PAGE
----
The Second World War by Antony Beevor
New York : Little, Brown and Company, 2012 ISBN 9780316023740
This magisterial work had humble beginnings, according to the author. Beevor writes in the Acknowledgements section of this book "I always felt a bit of a fraud when consulted as a general expert on the Second World War because I was acutely conscious of the large gaps in my knowledge, especially of unfamiliar aspects."
Beevor's fame as a writer of narrative history is very much based on his histories of Second World War battles - Stalingrad, Berlin : the downfall 1945, and D-Day : the battle for Normandy - so it seems only natural that he would attempt to condense the entire bloody history of the War into a book, and although the book comes in at over 780 pages, condense it he has.
Beevor opens and closes his history with the story of Yang Kyoungjong, a Korean who fought in the Japanese, Russian and German Army before finally being captured by US troops at Normandy in 1944. His remarkable story emphasizes both the truly global nature of the war, and the unremitting horror that it brought to so many lives.
Beevor begins his history of the war (after an Introduction that sets the scene) not with the invasion of Poland by Germany, but with the battle in Mongolia between the Russians and Japan where Yang Kyongjong was captured. The importance of this battle was perhaps minor at the time, but in convincing the Japanese High Command to avoid entanglement in Russia it played an important part in enabling Russia to focus all its might on Germany when the time came to do so.
Any author that tries to cover the Second World War in any meaningful way in a single work faces a gargantuan, if not impossible task. Beevor pulls it off as well as anybody. There is no major theme, campaign or battle in the War that he overlooks, and he redresses many lapses in previous broad histories, with a good focus on the war on the South-East Asian mainland, which has had a tendency to be overlooked by other authors.
The minor players in the War, such as Australia, New Zealand, South Africa, and even Brazil, get an appropriate amount of notice, as does the fate of civilians, both Jew and Gentile. The recent advances in our understanding of the history of the Final Solution are well described. The newer revelations from Russian archives are well used also.
In typical Beevor style, many personalities are summed up pithily. Gordon Bennett, the controversial Australian Major General, is summed up as "tempestuous and paranoid", General Alphonse Georges, who oversaw the area where the Germans broke though the French lines in May 1940, is described as a "sad-faced old general much admired by Churchill". These brief pen-portraits give the reader a good feel for these characters while keeping the narrative flowing.
And flow it must, as we move from Europe to the Middle East, the Far East, and back again. Beevor has structured the book in a basic chronological fashion, with many chapters moving across the world, while some focus on a particular theme, such as the Holocaust. As is usual for Beevor, he tries to select apposite quotes from other sources to add a sense of immediacy and tension to the narrative.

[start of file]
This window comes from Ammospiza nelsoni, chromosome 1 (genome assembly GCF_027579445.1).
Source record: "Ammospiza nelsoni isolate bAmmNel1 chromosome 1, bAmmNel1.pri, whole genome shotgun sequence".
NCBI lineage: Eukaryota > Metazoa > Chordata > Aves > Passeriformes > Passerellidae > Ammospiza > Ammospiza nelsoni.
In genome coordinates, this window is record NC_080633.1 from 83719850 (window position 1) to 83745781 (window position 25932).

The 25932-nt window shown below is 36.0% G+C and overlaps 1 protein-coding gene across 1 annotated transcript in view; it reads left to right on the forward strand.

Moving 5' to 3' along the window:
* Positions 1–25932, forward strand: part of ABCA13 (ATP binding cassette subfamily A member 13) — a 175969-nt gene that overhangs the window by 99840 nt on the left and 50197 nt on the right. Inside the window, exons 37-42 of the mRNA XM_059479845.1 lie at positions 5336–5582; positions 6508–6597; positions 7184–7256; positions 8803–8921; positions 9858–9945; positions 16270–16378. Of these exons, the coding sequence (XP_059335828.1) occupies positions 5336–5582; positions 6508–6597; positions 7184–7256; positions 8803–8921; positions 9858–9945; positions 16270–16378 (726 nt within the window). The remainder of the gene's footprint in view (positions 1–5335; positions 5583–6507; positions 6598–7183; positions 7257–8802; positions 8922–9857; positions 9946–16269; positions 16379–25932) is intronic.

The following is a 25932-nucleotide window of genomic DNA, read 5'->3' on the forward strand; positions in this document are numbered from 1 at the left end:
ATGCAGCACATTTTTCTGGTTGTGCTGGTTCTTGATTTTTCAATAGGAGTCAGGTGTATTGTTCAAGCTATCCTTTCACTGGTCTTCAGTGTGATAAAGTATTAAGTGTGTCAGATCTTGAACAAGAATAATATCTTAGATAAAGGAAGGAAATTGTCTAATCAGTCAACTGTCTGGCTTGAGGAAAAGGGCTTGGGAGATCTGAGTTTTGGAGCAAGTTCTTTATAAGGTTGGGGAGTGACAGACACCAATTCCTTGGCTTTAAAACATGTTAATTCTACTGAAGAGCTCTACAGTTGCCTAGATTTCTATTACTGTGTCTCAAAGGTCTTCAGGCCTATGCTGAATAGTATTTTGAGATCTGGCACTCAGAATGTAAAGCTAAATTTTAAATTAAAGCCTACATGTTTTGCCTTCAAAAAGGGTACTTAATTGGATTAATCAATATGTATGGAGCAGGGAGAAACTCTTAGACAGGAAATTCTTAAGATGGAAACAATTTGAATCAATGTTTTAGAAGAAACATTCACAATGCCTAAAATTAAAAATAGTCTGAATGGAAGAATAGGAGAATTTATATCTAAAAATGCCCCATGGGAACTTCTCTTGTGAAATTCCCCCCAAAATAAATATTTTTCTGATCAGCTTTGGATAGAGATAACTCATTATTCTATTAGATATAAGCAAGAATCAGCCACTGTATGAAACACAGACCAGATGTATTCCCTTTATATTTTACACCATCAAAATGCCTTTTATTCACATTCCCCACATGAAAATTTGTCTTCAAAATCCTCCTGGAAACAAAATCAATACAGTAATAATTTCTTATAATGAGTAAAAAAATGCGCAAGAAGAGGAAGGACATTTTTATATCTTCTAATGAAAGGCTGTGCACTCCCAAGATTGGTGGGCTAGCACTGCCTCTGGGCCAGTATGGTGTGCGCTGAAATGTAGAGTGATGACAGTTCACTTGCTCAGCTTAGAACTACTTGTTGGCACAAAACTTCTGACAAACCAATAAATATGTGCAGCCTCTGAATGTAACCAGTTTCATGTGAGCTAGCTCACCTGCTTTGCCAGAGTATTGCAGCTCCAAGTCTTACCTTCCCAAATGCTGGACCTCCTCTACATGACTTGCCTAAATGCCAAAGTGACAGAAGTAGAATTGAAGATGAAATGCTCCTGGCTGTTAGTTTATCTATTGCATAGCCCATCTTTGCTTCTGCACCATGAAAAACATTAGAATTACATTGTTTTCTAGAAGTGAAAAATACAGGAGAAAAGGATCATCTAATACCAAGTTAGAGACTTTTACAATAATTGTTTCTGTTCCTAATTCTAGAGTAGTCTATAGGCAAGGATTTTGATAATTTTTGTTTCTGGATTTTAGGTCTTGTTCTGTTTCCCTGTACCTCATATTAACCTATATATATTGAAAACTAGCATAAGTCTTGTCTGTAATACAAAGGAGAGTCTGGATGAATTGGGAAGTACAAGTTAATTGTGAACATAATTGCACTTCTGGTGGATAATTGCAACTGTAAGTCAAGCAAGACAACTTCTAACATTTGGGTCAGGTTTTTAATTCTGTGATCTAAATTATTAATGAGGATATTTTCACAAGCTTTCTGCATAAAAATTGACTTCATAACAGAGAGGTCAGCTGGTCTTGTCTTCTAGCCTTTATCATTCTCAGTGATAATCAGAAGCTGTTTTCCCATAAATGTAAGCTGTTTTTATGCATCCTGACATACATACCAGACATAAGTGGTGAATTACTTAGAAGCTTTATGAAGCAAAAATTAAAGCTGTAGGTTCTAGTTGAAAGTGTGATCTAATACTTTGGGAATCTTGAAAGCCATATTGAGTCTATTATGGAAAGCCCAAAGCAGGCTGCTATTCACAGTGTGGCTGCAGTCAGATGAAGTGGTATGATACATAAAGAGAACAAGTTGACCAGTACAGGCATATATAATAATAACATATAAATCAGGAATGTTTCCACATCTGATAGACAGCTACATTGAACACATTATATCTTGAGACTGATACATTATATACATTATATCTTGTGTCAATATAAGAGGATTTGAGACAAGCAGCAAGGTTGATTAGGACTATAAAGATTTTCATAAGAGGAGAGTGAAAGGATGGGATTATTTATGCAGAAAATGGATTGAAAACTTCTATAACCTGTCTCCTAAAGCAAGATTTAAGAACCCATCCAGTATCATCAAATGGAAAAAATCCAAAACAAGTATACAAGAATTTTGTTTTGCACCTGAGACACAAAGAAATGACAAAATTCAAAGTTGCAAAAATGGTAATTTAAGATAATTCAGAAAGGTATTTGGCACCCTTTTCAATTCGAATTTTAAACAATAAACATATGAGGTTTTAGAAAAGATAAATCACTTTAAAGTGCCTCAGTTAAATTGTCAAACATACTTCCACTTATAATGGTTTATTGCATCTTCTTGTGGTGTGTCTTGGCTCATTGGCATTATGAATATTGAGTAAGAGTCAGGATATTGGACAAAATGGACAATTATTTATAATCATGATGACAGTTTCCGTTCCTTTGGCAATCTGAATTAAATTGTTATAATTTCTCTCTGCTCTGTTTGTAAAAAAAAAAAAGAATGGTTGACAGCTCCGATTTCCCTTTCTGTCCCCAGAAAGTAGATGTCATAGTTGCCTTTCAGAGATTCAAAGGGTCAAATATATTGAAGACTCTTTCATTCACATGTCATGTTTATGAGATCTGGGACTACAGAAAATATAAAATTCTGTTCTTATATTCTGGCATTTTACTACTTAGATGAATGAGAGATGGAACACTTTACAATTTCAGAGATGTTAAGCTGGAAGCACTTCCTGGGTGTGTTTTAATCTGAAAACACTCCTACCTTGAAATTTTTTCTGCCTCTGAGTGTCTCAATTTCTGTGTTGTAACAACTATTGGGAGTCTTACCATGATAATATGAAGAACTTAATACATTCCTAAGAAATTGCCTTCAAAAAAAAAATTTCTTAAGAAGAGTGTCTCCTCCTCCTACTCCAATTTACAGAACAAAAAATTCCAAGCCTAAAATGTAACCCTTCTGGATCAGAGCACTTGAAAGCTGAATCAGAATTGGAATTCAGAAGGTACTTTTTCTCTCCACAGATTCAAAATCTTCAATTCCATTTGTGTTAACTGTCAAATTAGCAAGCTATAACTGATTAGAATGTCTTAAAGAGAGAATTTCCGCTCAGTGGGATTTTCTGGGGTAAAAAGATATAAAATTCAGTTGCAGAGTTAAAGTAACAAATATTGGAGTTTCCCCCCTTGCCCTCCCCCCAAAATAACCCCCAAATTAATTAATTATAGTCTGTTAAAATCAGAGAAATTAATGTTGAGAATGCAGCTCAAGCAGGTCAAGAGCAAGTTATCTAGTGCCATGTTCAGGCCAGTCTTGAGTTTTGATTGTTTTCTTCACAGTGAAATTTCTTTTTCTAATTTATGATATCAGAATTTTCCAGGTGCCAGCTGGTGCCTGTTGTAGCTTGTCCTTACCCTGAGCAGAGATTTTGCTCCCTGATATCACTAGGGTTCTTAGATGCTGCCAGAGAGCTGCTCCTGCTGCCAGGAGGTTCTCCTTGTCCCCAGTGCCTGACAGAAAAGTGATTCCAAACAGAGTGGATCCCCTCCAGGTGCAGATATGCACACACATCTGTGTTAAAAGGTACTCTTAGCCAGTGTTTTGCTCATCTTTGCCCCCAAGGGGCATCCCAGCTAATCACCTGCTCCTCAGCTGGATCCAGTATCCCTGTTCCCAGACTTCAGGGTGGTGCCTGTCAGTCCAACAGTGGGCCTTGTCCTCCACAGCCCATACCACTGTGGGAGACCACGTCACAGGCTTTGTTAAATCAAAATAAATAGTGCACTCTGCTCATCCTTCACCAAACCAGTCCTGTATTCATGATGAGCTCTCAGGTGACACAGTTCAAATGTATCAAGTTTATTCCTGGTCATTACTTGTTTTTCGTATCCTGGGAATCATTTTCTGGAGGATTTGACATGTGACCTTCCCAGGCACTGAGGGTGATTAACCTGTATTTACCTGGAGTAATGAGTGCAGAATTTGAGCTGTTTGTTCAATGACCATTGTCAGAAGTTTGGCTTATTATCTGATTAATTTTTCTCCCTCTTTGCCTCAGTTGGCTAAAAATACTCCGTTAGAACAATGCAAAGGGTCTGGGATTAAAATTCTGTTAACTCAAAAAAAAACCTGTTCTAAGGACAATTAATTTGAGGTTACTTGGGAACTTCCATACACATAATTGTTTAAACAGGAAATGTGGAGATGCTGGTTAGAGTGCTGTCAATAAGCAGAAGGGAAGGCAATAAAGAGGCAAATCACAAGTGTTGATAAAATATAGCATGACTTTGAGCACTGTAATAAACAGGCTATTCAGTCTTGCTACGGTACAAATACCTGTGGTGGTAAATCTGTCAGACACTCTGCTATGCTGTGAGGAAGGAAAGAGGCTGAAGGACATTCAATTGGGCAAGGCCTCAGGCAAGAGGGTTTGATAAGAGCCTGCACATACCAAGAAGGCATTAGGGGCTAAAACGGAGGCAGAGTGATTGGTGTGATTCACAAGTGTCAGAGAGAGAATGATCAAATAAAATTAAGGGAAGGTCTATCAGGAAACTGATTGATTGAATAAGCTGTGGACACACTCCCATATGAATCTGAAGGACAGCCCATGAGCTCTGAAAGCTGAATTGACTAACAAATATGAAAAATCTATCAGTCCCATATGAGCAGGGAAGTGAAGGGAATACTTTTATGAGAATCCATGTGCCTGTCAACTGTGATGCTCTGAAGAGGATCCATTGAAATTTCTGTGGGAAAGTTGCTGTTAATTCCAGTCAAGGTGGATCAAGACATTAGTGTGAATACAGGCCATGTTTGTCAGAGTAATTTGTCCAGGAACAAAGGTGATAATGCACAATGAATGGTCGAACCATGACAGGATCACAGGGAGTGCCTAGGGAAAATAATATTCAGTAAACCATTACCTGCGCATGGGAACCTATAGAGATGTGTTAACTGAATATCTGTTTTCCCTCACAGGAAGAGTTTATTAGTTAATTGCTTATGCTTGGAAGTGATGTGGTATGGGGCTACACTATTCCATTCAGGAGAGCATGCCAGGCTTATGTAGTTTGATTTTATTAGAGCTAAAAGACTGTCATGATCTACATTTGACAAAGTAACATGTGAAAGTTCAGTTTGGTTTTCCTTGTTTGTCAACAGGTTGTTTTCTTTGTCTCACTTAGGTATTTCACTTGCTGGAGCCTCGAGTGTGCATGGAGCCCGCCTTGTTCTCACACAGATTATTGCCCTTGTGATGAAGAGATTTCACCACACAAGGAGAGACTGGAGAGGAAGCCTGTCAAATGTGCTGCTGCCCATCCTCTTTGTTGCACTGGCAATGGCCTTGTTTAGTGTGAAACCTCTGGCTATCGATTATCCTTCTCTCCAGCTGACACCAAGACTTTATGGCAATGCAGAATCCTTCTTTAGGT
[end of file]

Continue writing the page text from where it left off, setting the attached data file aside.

The connections between seemingly far-flung events are also noted. Beevor is at pains to note that so-called sideshows such as the Italian Campaign, North Africa, and even the strategic bombing campaign waged by the Allies all helped to defeat Germany, not so much in tying up fighting men, but diverting all-important aircraft from the Eastern Front, where Stalin and Hitler were engaged in their horrific duel to the death.
Beevor skillfully weaves his way through the difficult, internecine and secretive politics of the War as well. While there was little true co-operation between the Axis powers (Italy didn't inform Germany before its invasion of Albania, Germany didn't inform Japan of its invasion of Russia, Japan didn't inform Germany of its intent to attack the US Navy at Pearl Harbour), Beevor discusses at length the attempts by the Allied supremos - Roosevelt, Churchill and Stalin - to co-ordinate their efforts, and to out-manoeuvre each other in working out post-war settlements. While Beevor is an Englishman, he is quite scathing of Churchill, praising his strategic vision while showing in great detail his penchant for absurd and impractical schemes that wasted his General Staff's time and tested their patience. He likewise shows Roosevelt to be not as clever as he thought he was. Stalin, portrayed as the monster he undoubtedly was, is shown to be the winner at the politics, as well as on the battlefield (albeit with absolutely appalling lack of consideration for the amount of blood spilled by his troops).
Military commanders get short shrift from Beevor as well. Montgomery was timid, Rommell was reckless, Stillwell was bitter, Macarthur was narcissistic, and several Japanese Commanders were possibly insane.
While views will naturally differ on many issues, Beevor lets the facts speak for themselves in most cases. And facts there are in plenty - the sickening slaughter builds and builds, and as Beevor shows, much of it was avoidable and some of it completely pointless.
The book is supported by good notes and an excellent index, although disappointingly the bibliography is not in the book (it is available online). Maps in such a work are always hard to get right - the maps that appear in the book are good, but in my opinion there could have been more of them.
I don't think I'm exaggerating to state that Beevor has done it again: this book is a tour-de-force, and if I was to suggest a single book to someone who wanted to know more about the Second World War - what happened and why - it would be this one.
Cheers for now, from
A View Over the Bell